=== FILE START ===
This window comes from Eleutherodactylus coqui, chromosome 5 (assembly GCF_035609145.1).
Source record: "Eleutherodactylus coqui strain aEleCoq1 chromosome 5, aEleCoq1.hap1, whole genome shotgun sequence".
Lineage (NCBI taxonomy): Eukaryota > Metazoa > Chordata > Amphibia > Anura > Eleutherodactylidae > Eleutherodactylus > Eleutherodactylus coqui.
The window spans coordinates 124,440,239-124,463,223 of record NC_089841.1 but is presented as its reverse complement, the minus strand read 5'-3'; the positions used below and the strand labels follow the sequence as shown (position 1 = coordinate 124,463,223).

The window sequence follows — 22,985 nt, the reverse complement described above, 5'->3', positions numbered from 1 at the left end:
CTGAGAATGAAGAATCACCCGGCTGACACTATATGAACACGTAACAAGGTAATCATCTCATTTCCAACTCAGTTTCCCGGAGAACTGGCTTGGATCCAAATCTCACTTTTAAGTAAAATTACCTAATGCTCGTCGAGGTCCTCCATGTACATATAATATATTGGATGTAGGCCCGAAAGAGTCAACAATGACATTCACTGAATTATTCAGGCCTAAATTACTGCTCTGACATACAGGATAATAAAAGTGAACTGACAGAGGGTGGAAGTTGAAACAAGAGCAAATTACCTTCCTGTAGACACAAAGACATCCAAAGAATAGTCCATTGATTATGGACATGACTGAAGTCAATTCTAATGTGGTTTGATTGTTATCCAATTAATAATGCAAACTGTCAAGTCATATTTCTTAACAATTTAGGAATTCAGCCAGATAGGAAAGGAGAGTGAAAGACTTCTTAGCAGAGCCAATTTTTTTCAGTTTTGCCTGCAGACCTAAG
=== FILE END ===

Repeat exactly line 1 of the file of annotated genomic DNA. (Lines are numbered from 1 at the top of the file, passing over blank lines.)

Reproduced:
This window comes from Eleutherodactylus coqui, chromosome 5 (assembly GCF_035609145.1).